International graduates can work on campuses in the US. What do you need to know? Don't limit yourself. There are a variety of options if you know where to look.
International graduate students can work up to 20 hours per week as grad instructors, research assistants, or office assistants.
In a recent US News and World Report article, Rebecca Aanerud, interim dean at the University of Washington Graduate School said, "International graduate students are eligible to apply for teaching assistantship, research assistantships, readers, and graders."
The article cites Chinese national Ziyan Bai, a doctoral student in Educational Leadership and Policy Studies. She works as an office assistant and her roles include advising and mentoring students from all academic departments in addition to administrative duties like project management, reporting, data synthesis, event planning and event logistics.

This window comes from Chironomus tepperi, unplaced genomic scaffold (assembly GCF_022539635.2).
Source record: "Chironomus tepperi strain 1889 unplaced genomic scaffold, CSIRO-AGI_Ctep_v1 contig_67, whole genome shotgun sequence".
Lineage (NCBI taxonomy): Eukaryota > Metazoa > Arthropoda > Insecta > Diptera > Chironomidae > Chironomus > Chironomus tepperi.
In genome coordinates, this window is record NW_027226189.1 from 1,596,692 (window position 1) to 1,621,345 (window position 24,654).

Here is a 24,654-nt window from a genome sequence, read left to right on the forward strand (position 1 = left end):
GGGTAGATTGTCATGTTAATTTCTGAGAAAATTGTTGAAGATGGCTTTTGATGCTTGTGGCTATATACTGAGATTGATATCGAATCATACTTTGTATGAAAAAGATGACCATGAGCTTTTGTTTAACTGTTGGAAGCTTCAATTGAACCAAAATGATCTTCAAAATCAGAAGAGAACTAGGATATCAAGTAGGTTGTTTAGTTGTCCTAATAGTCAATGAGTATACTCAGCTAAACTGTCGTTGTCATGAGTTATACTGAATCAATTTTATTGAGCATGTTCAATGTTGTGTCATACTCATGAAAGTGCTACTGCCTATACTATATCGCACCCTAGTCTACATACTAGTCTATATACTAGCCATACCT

She said, "Given my research area is on graduate education, and educating being a very applied field, having firsthand experience with what's happening among graduate students and postdocs can keep my research grounded in practice."
How can students find on-campus jobs? The university website is a great place to start. Talking to your department about assistantships is another good avenue to try.
Students should also communicate frequently with their advisers to let them know about their interest in finding work.
Creating the network is hard at first, but students often find success by starting with a few people first--like their advisers or professors--and branching out from there.
The benefit of working? Some financial freedom--and maybe even some scholarship money.
Learn more about earning your graduate degree.
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